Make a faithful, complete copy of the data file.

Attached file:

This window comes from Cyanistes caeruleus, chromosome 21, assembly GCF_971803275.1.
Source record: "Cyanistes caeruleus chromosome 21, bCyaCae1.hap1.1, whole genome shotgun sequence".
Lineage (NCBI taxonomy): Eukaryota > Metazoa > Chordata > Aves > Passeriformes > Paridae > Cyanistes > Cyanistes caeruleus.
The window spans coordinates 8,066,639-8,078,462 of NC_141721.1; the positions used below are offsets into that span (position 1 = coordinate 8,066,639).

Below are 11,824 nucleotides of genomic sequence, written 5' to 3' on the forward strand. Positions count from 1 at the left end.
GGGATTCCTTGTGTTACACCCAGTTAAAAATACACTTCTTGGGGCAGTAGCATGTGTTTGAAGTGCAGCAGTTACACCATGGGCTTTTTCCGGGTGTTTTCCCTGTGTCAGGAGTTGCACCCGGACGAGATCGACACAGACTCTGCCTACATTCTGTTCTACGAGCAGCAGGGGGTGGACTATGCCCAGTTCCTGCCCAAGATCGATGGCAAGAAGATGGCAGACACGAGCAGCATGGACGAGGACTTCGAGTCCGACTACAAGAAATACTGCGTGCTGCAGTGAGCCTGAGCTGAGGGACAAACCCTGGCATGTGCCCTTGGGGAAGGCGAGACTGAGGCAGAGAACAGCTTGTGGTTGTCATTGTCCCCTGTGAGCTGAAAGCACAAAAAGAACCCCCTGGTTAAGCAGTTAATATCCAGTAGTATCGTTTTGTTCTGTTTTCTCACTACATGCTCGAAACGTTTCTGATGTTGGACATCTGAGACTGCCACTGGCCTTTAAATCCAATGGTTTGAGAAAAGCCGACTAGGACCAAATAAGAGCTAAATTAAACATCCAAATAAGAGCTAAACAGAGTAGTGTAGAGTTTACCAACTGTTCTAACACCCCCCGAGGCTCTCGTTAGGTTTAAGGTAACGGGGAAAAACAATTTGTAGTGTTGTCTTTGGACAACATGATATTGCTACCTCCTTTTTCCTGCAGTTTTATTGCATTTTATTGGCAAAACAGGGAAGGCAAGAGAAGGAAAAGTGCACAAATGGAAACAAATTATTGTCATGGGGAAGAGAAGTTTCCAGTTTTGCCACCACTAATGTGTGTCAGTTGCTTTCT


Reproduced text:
This window comes from Cyanistes caeruleus, chromosome 21, assembly GCF_971803275.1.
Source record: "Cyanistes caeruleus chromosome 21, bCyaCae1.hap1.1, whole genome shotgun sequence".
Lineage (NCBI taxonomy): Eukaryota > Metazoa > Chordata > Aves > Passeriformes > Paridae > Cyanistes > Cyanistes caeruleus.
The window spans coordinates 8,066,639-8,078,462 of NC_141721.1; the positions used below are offsets into that span (position 1 = coordinate 8,066,639).

Below are 11,824 nucleotides of genomic sequence, written 5' to 3' on the forward strand. Positions count from 1 at the left end.
GGGATTCCTTGTGTTACACCCAGTTAAAAATACACTTCTTGGGGCAGTAGCATGTGTTTGAAGTGCAGCAGTTACACCATGGGCTTTTTCCGGGTGTTTTCCCTGTGTCAGGAGTTGCACCCGGACGAGATCGACACAGACTCTGCCTACATTCTGTTCTACGAGCAGCAGGGGGTGGACTATGCCCAGTTCCTGCCCAAGATCGATGGCAAGAAGATGGCAGACACGAGCAGCATGGACGAGGACTTCGAGTCCGACTACAAGAAATACTGCGTGCTGCAGTGAGCCTGAGCTGAGGGACAAACCCTGGCATGTGCCCTTGGGGAAGGCGAGACTGAGGCAGAGAACAGCTTGTGGTTGTCATTGTCCCCTGTGAGCTGAAAGCACAAAAAGAACCCCCTGGTTAAGCAGTTAATATCCAGTAGTATCGTTTTGTTCTGTTTTCTCACTACATGCTCGAAACGTTTCTGATGTTGGACATCTGAGACTGCCACTGGCCTTTAAATCCAATGGTTTGAGAAAAGCCGACTAGGACCAAATAAGAGCTAAATTAAACATCCAAATAAGAGCTAAACAGAGTAGTGTAGAGTTTACCAACTGTTCTAACACCCCCCGAGGCTCTCGTTAGGTTTAAGGTAACGGGGAAAAACAATTTGTAGTGTTGTCTTTGGACAACATGATATTGCTACCTCCTTTTTCCTGCAGTTTTATTGCATTTTATTGGCAAAACAGGGAAGGCAAGAGAAGGAAAAGTGCACAAATGGAAACAAATTATTGTCATGGGGAAGAGAAGTTTCCAGTTTTGCCACCACTAATGTGTGTCAGTTGCTTTCT